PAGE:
Adding to the “against” faction, Indigenous communities in Quebec and Maine were also vocal in their opposition of this energy corridor, saying that they had not been consulted, or compensated, in this development planned on their ancestral lands.

So, Who Voted in Favor? 

Upon reflection, it’s almost comical how much of a losing battle this ballot measure was for not one, but two outside interests (Quebec Hydro and the state of Massachusetts) hoping to make headway in Maine. Even branding the project a “Clean Energy Corridor,” which could have appealed to people in climate-affected Maine, didn’t work in their favor.

The clearest benefit for Maine was the $250 million converter station under construction in Lewiston where the municipality hoped it would create jobs and tax revenue. However, the project yielded diffuse benefits at best for the majority of the state and Lewiston, located in Androscoggin County which has a population of just over 100,000, would have reaped the highest rewards. Mayor Mark Cayer of Lewiston expressed disappointment in the outcome of the vote.

In an age where states are making significant concessions to attract investments, such as the recent Amazon warehouse bid war or the Wisconsin-Foxconn deal, the rejection of this proposal is an outlier. CMP made concessions that could be seen as a good deal to some Maine voters, such as customer credits, broadband investment, Franklin County development funds, electric vehicle infrastructure funds, and education grant funding. These private concessions were worth tens of millions of dollars to the state.

But at the ballot box these benefits did not outweigh the costs of the project for people in Maine.

Where We Stand Now

While votes fell decisively against the energy corridor, it is not dead yet. (Although it might be accurate to say it’s on life support.) Maine’s Supreme Court will assess the constitutionality of blocking construction of the energy corridor with the law enacted in November, 2021 by hearing oral arguments this spring or summer.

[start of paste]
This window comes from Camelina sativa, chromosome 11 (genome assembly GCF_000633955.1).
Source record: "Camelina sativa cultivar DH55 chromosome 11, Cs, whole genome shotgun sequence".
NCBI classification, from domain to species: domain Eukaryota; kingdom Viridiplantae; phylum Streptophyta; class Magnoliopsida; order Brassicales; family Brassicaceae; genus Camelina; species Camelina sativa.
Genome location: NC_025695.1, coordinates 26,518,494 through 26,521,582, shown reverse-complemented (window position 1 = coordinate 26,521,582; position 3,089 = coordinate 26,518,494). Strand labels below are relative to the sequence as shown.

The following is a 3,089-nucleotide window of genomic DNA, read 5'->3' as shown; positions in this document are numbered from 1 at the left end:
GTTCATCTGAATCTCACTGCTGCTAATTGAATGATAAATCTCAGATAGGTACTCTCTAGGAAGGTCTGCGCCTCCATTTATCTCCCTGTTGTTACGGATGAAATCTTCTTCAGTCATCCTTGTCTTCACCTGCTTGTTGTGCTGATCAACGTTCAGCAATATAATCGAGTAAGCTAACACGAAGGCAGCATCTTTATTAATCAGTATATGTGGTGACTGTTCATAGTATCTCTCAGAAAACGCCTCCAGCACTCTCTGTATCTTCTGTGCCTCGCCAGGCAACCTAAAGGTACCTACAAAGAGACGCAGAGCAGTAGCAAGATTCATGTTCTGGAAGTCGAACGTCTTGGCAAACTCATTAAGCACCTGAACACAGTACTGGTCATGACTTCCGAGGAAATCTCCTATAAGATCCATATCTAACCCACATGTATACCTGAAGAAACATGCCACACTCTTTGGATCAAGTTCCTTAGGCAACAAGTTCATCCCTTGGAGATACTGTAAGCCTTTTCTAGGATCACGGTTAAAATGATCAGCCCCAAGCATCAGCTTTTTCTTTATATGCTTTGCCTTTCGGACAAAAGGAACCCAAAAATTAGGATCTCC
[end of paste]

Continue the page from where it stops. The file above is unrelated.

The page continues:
Massachusetts Governor Charlie Baker, signer of the 2016 bill that started it all, summarized the problem when he told CommonWealth magazine that “truly electrifying big pieces of what is currently a fossil-fuel-based economy isn’t going to work if people aren’t willing to accept transmission capacity to make that happen.” Last December, Governor Baker announced a selection of two off-shore wind projects, so their decarbonization plan continues to move forward, just not via Maine.

What Comes Next

In the end, Question 1 may be a cautionary tale for communities headed into decarbonization projects, especially in light of the difficulties that have also surrounded President Biden’s Build Back Better bill. Ambitious public plans are often at the mercy of NIMBY-ism (the acronym for “not in my backyard”) and regional economic interests, neither of which were addressed in this case.

Is this what is in store for the future of climate legislation? If Maine is a model for other rural communities across the country then the answer seems to be an unfortunate yes, provided lessons from the Pine Tree State are not heeded. Mainers are not anti-environment, quite the opposite. They voted against clean energy development because they did not feel they were engaged as equal partners in the project and subsequently, they pushed back.

Eric Miller lives in Maine and works in public health policy research. He holds an M.S. Resource Economics and Policy and an M.A. Global Policy for which his research focused on governance of transboundary resources.